CHIRUNDU’S MUSAYA MEN COMPLAIN ABOUT CONJUGAL RIGHTS VIOLATIONS DUE TO WATER CRISIS

Chirundu, Sunday (June 9, 2024)

Some men of Musaya Ward in Chirundu District, Southern Province, say their conjugal rights are being violated because spouses are sleeping at a well due to erratic water supply following severe drought. 

Albert Chasala has since paid tribute to the World Wide Fund for Nature – WWF and Centre for Environment Justice – CEJ for plans to rehabilitate the Zemba Zemba Dam. 

“When we had water, our children would go to school, our spouses stayed home to make gardens. We ask the Government to think about our situation because we no longer bathe and our body colour is dark now because of the erratic water supply. Our children have stopped school just to look for water. Our wives leave us men sleeping because they spend nights at the only water point. We are now denied conjugal rights because our women sleep at the well. Livestock production has gone down because of dying due to lack of water,” he said. 

One of the women, Josephine Mafuta, said conflict in relationships has escalated as men prey on women accusing them of promiscuity for sleeping at the well while others go for girlfriends.

She said women and children are struggling with erratic water supply instead of doing productive activities.

“You have seen the fire as evidence that we sleep there from 01:00 hours up to 06:00 hours. We now have shifts with others coming from 06:00 hours up to midnight. We have no peace in homes during this period of erratic water supply. Our men accuse us that we cannot draw water the whole night , there are other things they do such as prostitution. We are innocent because we just sleep there to draw water for the family to survive. Men come to spy on us thinking we are doing fornication only to find us in groups drawing water. Once our men are sure that we are at the water point, some sneak to enjoy conjugal rights at their girlfriends’ place. Hunger has also hit us because stakeholders preach about gender inclusiveness but women spend nights drawing water. We are grateful to CEJ  and WWF for their plans to rehabilitate Zemba Zemba Dam so that by November if God gives us rainfall, we can have water,” she said. 

Ms Mafuta said that once there is water, residents can stop charcoal production to focus on gardening to improve lives and fight against Climate Change. 

Meanwhile, Centre for Environment Justice- CEJ Executive Director Maggie Mwape said her organization working with WWF has mobilized 60% of the funds for the rehabilitation of the Zemba Zemba Dam project while 40% will have to be from Chirundu Town Council.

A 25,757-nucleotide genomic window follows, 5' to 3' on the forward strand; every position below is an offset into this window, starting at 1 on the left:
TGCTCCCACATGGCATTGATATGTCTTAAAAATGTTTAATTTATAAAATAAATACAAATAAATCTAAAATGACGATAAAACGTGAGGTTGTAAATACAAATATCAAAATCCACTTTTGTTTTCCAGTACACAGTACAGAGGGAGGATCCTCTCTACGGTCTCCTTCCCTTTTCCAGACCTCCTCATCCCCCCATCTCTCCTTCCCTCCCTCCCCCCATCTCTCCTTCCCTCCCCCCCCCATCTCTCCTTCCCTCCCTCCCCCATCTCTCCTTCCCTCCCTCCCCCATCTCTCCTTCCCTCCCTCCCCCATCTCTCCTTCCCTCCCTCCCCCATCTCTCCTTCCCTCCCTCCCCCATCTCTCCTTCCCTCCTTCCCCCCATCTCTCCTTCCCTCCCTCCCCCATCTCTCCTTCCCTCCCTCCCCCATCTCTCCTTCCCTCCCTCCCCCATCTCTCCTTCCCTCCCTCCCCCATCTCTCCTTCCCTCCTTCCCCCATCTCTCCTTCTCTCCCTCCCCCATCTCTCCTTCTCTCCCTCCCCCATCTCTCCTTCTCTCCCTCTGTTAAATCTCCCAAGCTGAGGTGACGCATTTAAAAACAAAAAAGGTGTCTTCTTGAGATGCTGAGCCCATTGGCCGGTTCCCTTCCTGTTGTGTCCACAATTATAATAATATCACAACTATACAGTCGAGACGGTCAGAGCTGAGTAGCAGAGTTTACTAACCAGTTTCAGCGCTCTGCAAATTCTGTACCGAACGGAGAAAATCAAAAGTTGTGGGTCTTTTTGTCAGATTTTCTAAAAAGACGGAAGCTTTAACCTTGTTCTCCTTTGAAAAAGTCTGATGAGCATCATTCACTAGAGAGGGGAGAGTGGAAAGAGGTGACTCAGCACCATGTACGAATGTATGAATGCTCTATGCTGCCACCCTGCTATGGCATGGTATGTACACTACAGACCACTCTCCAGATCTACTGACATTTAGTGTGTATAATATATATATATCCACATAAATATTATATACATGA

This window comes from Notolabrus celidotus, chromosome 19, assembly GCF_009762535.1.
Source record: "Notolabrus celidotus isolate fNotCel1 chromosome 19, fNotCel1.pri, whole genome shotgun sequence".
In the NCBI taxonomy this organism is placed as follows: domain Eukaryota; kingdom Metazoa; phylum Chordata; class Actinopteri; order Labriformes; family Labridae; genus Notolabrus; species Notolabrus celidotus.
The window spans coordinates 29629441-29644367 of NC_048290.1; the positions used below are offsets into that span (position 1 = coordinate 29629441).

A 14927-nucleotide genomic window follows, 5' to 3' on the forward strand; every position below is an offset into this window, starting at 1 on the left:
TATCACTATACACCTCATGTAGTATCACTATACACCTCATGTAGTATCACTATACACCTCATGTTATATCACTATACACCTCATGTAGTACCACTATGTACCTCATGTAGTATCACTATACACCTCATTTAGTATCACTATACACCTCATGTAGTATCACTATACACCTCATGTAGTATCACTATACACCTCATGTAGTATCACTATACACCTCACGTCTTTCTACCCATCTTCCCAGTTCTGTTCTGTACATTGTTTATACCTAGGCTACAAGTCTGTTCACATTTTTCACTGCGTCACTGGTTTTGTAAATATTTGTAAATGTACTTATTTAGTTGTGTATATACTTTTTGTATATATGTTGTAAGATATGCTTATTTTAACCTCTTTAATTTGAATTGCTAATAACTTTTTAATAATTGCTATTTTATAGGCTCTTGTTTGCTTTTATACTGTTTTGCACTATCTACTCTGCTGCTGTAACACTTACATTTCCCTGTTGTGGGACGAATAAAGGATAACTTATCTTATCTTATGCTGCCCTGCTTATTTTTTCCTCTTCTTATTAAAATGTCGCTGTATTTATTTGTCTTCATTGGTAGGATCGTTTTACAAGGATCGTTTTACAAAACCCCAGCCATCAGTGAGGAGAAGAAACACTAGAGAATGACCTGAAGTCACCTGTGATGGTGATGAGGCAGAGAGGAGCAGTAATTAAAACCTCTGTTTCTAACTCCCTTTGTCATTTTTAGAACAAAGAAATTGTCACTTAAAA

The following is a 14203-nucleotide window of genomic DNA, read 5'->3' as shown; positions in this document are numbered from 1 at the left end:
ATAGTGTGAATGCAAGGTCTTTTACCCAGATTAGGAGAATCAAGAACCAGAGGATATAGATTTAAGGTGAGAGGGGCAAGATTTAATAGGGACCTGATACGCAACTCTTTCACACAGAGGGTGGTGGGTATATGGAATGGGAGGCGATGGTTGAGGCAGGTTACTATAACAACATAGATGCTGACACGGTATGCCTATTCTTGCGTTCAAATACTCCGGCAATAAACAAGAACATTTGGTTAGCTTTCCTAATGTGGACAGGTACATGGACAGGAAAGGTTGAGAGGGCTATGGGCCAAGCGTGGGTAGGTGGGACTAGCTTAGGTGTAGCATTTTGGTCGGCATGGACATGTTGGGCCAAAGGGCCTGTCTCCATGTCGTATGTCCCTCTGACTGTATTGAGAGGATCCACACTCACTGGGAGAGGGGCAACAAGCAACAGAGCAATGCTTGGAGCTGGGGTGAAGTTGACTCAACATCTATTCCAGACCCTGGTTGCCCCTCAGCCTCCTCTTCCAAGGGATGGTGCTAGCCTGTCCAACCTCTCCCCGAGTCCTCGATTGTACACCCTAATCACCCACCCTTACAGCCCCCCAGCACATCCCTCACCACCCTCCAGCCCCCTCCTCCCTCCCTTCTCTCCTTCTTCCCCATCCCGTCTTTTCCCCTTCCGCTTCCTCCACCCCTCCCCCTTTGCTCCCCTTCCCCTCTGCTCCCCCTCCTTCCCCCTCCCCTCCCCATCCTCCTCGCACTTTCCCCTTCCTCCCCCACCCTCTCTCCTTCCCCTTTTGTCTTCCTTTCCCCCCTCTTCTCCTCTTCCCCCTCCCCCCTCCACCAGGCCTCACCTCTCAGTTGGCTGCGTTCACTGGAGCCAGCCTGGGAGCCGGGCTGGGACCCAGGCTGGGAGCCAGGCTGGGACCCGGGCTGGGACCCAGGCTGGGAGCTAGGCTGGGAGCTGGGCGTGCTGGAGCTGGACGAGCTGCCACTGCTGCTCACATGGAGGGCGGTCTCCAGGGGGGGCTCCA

“Water is important for domestic and animals. The situation for the Musaya Community in Chirundu District is sad. As CEJ, we appreciate, the WWF that we have been working with for over a decade now. WWF has been committed to supporting community work and environmental and climate change work. In Chirundu, CEJ is working with WWF through a project. We are at a point where we are trying our best to rehabilitate Zemba Zemba Dam in Musaya Community,” she said. 

Ms Mwape said CEJ was in Chirundu recently with Engineers from the Water Resources Management Authority (WARMA) for a feasibility study before designing how the dam will look, hoping to complete works by November this year. 

“This is a huge investment. We have 60% of the funding and we are hoping that 40% of the funding will come from the CDF allocation from the Chirundu Town Council. When we are done with the feasibility study and the design, these will be sitting at the Council and looking at what WARMA will prepare, then we can commence the work. We will fence the dam to ensure safety against children accessing it. We will create a pathway for Communities to draw water for domestic use. We are hoping that by November before the onset of the rain, we can complete the work. The current water scarcity is not good because it will affect the performance of Children in schools and breed conflict in relationships as people are sleeping at the only water point looking for water. Unfortunately, Musaya is not the only community struggling with erratic water supply because we experienced severe drought this year leading to the Head of State to declare a National Disaster as a result of drought,” she said. 

The CEJ Executive Director urged various stakeholders, both local and international, to join efforts in identifying similar challenges and help the vulnerable communities because Zambia’s drought situation is severe. 

Disability Inclusion in Climate Action – DICA Project Coordinator, Engineer Gabriel Mukuka, said the erratic water supply has affected people with disabilities severely. 

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